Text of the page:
Eleven cities do not apply any form of energy recovery techniques at the wastewater treatment plants while this can be considered as a CO2-neutral way of energy generation. Moreover, 30 cities used less than 50 % of their potential to apply energy recovery from their solid waste. German cities even burn 21 % of their total solid waste without energy recovery (OECD 2013). On average 47 % of the solid waste ends up in landfills where it produces large amounts of greenhouse gasses and may lead to water pollution, especially when the site management is insufficient ( Rosik-Dulewska et al. 2007; Lazarevic et al. 2010).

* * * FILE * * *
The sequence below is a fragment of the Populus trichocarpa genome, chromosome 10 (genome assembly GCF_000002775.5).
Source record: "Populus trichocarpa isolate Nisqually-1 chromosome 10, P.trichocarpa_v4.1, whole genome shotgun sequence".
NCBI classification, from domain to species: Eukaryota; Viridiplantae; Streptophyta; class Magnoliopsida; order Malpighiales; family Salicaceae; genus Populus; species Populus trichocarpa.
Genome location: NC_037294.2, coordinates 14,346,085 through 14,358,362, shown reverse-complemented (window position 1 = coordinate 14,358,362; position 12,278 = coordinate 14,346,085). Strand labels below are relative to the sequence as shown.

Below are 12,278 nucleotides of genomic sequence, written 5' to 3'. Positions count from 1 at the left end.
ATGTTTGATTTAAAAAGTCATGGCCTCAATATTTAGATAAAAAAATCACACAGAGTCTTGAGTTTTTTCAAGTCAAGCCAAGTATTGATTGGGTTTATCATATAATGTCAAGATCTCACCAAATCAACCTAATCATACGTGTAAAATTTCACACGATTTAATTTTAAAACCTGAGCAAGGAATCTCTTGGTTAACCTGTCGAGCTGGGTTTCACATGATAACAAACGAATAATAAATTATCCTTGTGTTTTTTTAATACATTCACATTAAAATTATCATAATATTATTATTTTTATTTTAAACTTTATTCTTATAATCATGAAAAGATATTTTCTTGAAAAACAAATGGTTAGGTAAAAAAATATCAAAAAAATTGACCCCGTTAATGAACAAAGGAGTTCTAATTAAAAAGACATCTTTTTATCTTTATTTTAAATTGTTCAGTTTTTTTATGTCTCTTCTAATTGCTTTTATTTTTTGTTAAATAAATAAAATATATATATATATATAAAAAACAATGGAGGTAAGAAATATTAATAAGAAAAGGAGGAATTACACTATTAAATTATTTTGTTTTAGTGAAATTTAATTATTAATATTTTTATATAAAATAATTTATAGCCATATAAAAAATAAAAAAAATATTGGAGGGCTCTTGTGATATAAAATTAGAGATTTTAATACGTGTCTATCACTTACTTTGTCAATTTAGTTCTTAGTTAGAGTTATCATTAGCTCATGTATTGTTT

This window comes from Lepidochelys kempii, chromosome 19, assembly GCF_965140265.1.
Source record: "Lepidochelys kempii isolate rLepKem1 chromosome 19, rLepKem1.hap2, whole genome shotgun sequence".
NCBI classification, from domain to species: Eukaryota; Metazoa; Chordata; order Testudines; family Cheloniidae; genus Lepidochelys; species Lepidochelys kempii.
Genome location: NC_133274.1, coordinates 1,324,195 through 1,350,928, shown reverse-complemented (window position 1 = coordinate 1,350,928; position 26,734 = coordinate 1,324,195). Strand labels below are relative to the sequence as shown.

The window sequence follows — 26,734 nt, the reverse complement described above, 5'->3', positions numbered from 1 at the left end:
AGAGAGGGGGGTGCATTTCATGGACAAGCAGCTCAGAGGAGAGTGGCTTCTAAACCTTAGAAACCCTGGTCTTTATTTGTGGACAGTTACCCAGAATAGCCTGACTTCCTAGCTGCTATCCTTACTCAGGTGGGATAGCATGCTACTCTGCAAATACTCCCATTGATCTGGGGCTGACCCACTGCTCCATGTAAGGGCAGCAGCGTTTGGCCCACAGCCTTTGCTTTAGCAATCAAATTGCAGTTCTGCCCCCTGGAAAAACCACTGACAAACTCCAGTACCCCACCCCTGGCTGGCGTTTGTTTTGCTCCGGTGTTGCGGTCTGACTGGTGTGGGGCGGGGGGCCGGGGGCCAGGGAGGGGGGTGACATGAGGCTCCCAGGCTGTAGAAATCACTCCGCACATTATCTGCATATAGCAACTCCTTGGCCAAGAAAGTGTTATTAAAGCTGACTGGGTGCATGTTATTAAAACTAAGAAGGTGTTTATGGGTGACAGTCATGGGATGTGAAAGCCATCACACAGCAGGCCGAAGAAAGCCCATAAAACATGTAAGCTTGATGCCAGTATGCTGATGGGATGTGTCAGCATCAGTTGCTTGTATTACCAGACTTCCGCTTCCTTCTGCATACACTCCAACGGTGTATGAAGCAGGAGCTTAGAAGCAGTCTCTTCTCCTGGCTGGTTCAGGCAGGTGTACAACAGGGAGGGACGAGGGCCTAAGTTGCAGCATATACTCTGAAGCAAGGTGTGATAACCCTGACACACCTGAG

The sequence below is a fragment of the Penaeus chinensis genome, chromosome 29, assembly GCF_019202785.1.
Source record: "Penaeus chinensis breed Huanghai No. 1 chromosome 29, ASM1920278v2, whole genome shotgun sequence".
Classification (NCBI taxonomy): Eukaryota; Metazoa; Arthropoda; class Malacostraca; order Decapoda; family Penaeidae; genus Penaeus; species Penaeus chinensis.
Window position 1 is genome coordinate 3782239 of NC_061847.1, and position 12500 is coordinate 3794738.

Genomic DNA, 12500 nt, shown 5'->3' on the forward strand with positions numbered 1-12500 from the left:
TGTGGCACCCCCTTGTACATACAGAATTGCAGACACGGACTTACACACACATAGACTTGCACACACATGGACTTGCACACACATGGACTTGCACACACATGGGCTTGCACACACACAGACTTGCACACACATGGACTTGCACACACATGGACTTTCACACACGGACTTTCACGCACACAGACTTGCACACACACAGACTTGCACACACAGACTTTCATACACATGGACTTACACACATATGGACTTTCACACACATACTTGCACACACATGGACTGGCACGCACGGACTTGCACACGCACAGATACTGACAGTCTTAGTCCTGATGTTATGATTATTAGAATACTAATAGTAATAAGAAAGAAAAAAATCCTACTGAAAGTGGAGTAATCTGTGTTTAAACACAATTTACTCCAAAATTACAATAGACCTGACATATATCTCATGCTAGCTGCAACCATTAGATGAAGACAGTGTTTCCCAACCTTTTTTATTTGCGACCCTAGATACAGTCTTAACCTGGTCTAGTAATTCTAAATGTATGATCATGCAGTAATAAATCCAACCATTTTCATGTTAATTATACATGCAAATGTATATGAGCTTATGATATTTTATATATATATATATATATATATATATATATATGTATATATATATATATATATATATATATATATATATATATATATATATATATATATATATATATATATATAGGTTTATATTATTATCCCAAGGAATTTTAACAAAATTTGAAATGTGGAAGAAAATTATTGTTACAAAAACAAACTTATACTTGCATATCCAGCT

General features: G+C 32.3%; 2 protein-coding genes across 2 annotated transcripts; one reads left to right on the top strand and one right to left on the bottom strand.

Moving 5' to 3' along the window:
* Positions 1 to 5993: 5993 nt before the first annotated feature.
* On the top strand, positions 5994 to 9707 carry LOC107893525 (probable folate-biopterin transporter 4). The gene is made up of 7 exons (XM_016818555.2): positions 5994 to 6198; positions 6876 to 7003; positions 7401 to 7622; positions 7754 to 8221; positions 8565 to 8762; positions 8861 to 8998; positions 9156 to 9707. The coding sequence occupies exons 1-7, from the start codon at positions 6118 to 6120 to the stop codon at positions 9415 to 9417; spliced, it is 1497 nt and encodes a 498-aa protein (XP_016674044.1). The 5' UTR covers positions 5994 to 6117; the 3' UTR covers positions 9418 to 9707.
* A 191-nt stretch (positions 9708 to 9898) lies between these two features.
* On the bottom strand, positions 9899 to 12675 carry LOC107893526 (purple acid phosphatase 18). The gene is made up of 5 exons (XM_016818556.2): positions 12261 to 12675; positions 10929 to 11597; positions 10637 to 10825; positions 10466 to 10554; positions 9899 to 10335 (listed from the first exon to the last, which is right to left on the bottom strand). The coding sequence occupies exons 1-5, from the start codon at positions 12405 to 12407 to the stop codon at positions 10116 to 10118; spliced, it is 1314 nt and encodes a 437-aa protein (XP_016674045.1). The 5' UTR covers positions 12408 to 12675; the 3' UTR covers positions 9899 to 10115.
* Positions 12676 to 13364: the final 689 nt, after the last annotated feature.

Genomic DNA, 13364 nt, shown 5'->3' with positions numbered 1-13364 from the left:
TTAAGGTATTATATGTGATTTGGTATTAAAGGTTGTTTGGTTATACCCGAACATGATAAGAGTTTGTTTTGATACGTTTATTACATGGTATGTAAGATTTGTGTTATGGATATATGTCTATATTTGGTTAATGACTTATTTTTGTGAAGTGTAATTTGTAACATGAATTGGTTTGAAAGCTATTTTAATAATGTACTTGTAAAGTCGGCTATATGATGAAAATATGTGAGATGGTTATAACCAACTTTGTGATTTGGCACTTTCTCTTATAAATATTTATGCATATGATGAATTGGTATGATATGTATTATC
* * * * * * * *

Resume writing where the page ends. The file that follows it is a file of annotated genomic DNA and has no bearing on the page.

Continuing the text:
The average infrastructure leakage rate for 45 cities and regions is considerable, i.e., 21 %. Seven cities had leakage rates that exceeded 40 %. Stormwater separation is applied in 49 % of the water infrastructures in the cities in this study. It is remarkable that Copenhagen and almost all Dutch cities have high BCIs* but low separation rates (less than 12 %). As a consequence, combined sewage overflows, urban drainage flooding, both exacerbated by climate change, may seriously affect water quality and biodiversity. This may lead to damages from extreme weather events that are projected to increase significantly (Jongman et al. 2014).